beware the patients!

beware the patients 08.26.14

If there is a Bizarro Earth occupying a parallel dimension, the one place I want to visit while there is a doctor’s office. Only in this twisted alternate reality will I ever experience something approaching satisfaction after pulling my car into a medical complex.

*   *   *

Last Saturday, Max and Caroline had an appointment with the same doctor. Jackson had a separate visit scheduled two days later. None of them had ever seen this physician before, but he was, multiple friends had assured us, “the best!”

The morning of the appointment, Cara directed me to a purple folder with paperwork for each of the kids that we needed to fill out before going to the office. She told me, “I printed them from the website. They were very clear that we need to bring this with us before coming in.”

I looked at the stack of papers and immediately cracked open my laptop. I knew that Cara had prematurely printed out the blank forms, failing to recognize that we could fill them out electronically, saving both us and The Best’s staff valuable time.

I navigated to the website and accessed the forms. I stared at the screen in disappointment. I was staring at pictures of preprinted forms. The only thing you could do with them was print and fill them out by hand. I went back to the purple folder and started writing.

I arrived at the office with all three kids – I figured maybe I could get them to see Jackson at the same time to avoid a separate trip two days later – at exactly the scheduled appointment time of 1 PM. The waiting area, big enough to hold upwards of 25 patients was nearly empty: just a middle-aged man with two kids too young to be seeing this specialist and a woman waiting for her husband to come back out from his patient room. I walked to the front desk where a 60-ish woman with an unsmiling face ignored me for 15 seconds before saying, without looking up, “Sign in.”

I stood for half a second with the 12 pages of information that they had told us to bring on pain of death and contemplated the heavily made-up and garishly lipsticked visage aggressively ignoring me. I signed in and then moved directly in front of Ms. Sunshine to give her the paperwork and make a request.

I waited another 15 second for her to acknowledge my existence in the largely empty environment.

“Yes?” she said, annoyed that someone wanted to speak with her.

“I have the paperwork for the kids here,” I said, handing her Max’s and Caroline’s. She brusquely pulled them from my hand and started to turn away towards her computer.

“I also have my other son’s information here,” I continued. “He has an appointment on Monday and -” She cut me off.

“You hold onto that. I don’t want to get confused if his appointment isn’t today.”

Dismissing the thought that receiving forms the practice requires every patient to fill out shouldn’t ever be confusing – especially since they existed for no other reason than to be physically placed in a patient’s folder – I gamely continued: “Well actually, I was wondering if perhaps he could be seen today to avoid another -” She cut me off again, shaking her head vigorously, exasperated with my stupidity.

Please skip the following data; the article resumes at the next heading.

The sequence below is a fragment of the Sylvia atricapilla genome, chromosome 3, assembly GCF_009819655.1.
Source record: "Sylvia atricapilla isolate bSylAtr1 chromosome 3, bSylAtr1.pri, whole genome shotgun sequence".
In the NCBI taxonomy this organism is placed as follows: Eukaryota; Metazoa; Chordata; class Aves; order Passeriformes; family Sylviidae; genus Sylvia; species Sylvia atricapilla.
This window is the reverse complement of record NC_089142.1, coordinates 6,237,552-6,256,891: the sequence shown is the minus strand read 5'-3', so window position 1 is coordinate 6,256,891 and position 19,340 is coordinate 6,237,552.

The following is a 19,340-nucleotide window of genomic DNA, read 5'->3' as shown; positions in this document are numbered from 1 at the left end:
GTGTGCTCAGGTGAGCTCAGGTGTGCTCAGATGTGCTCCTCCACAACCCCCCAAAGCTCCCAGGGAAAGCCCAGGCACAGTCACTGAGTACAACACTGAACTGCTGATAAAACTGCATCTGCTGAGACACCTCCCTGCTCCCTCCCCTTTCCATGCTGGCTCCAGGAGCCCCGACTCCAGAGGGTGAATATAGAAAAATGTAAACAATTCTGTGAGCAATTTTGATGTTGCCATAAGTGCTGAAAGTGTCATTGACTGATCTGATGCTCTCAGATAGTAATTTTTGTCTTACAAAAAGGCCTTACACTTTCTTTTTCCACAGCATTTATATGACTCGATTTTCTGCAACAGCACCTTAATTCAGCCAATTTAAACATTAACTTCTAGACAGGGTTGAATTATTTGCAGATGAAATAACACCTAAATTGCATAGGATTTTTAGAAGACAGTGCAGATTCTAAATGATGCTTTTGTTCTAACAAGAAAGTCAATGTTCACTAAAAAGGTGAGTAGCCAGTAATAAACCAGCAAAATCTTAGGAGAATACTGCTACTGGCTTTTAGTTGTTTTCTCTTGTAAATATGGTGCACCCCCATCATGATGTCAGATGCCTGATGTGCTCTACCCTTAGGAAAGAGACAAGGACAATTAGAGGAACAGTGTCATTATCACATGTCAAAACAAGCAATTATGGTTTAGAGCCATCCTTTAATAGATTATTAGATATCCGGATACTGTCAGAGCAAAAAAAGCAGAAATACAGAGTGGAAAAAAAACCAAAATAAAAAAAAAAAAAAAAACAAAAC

“No, we don’t have any time. We close early today.”

I backed away from the reception desk like a camper who has unexpectedly stumbled across the path of a bear. I returned to the kids. Jackson asked, “Will they see me?”

“She’s a total drone,” I replied, not concealing my anger. “We’ll try to make more headway with the doctor.”

Half an hour after the scheduled appointment time, a nurse escorted us to the patient room. This brief illusion of forward progress quickly dissipated as we sat for another 15 minutes.

When The Best finally entered the room, I stood up to shake his hand and introduce myself. He barely glanced at me as he picked up the kids’ newly created files, looked at Caroline and asked, “Ok, so why are you here?”

As I retracted my half-extended arm I realized that he had no intention of telling us his name,  or otherwise engaging in any interaction that would prevent him from exiting the room as quickly as possible. The appointments went by in a blur. The only thing I remember about The Best is that he wore a blue-faced Breitling watch that stared at me with about as much emotion and empathy as its owner. If I witnessed The Best mugging someone in broad daylight and tried to describe him to a sketch artist, I could describe the watch better than I could his height, weight, or face.

By 12:55 I was standing back at the reception desk, Ms. Sunshine gone, staring at a much nicer staffer responsible for scheduling follow-up appointments. I numbly made the necessary arrangements, wondering, “Why would I ever come back here?” as I did so.

“You’re all set,” she said, smiling at me.

“Wait, don’t I have to give you a copay or something?” I asked.

She looked up, startled. “What do you mean? Did the woman at the front desk [Ms. Sunshine] collect any money from you before you went in? If she didn’t, then I don’t think you owe anything.”

“Um. ok,” I replied. “I just don’t want to skip out without making any payments I owe you.”

“Oh, don’t worry,” she said, smiling broadly. “If you owe us anything, we’ll track you down.”

“I’m sure that’s true,” I answered, feeling like this was the only certainty in life as I started walking out the front door.

“Oh!” she shouted after me. “Can you please make sure to push the black door completely shut behind you when you leave?” Before I could answer she reconsidered. “Actually, no, you can leave it. One of our people is coming back – she’ll need to get in.”

Freed from the responsibility of protecting Ms. Sunshine and The Best from an unexpected attack from the outside world, I left.

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